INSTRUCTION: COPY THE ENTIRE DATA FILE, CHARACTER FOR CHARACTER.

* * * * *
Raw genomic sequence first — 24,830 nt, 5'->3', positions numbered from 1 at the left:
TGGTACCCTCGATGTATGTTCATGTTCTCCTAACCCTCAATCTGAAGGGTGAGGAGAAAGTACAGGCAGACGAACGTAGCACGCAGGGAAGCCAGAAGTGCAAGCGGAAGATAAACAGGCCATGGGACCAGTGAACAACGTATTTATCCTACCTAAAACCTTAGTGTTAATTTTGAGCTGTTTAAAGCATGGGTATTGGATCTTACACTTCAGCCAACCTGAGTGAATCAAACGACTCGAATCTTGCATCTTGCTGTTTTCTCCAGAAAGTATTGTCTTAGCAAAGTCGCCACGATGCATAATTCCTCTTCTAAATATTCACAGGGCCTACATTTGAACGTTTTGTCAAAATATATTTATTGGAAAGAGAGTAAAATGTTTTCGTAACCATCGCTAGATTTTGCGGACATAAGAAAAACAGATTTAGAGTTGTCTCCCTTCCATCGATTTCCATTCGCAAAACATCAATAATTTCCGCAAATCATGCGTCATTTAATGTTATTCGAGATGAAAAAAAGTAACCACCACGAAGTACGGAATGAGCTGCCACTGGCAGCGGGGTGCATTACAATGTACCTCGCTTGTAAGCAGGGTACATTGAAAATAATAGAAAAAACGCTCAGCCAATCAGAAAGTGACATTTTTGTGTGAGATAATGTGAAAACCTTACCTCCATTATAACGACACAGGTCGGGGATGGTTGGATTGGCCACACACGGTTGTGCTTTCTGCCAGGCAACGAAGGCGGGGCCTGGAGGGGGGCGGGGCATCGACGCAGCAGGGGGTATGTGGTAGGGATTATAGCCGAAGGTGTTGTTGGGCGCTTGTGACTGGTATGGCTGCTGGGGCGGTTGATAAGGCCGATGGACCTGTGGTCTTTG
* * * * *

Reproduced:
Raw genomic sequence first — 24,830 nt, 5'->3', positions numbered from 1 at the left:
TGGTACCCTCGATGTATGTTCATGTTCTCCTAACCCTCAATCTGAAGGGTGAGGAGAAAGTACAGGCAGACGAACGTAGCACGCAGGGAAGCCAGAAGTGCAAGCGGAAGATAAACAGGCCATGGGACCAGTGAACAACGTATTTATCCTACCTAAAACCTTAGTGTTAATTTTGAGCTGTTTAAAGCATGGGTATTGGATCTTACACTTCAGCCAACCTGAGTGAATCAAACGACTCGAATCTTGCATCTTGCTGTTTTCTCCAGAAAGTATTGTCTTAGCAAAGTCGCCACGATGCATAATTCCTCTTCTAAATATTCACAGGGCCTACATTTGAACGTTTTGTCAAAATATATTTATTGGAAAGAGAGTAAAATGTTTTCGTAACCATCGCTAGATTTTGCGGACATAAGAAAAACAGATTTAGAGTTGTCTCCCTTCCATCGATTTCCATTCGCAAAACATCAATAATTTCCGCAAATCATGCGTCATTTAATGTTATTCGAGATGAAAAAAAGTAACCACCACGAAGTACGGAATGAGCTGCCACTGGCAGCGGGGTGCATTACAATGTACCTCGCTTGTAAGCAGGGTACATTGAAAATAATAGAAAAAACGCTCAGCCAATCAGAAAGTGACATTTTTGTGTGAGATAATGTGAAAACCTTACCTCCATTATAACGACACAGGTCGGGGATGGTTGGATTGGCCACACACGGTTGTGCTTTCTGCCAGGCAACGAAGGCGGGGCCTGGAGGGGGGCGGGGCATCGACGCAGCAGGGGGTATGTGGTAGGGATTATAGCCGAAGGTGTTGTTGGGCGCTTGTGACTGGTATGGCTGCTGGGGCGGTTGATAAGGCCGATGGACCTGTGGTCTTTG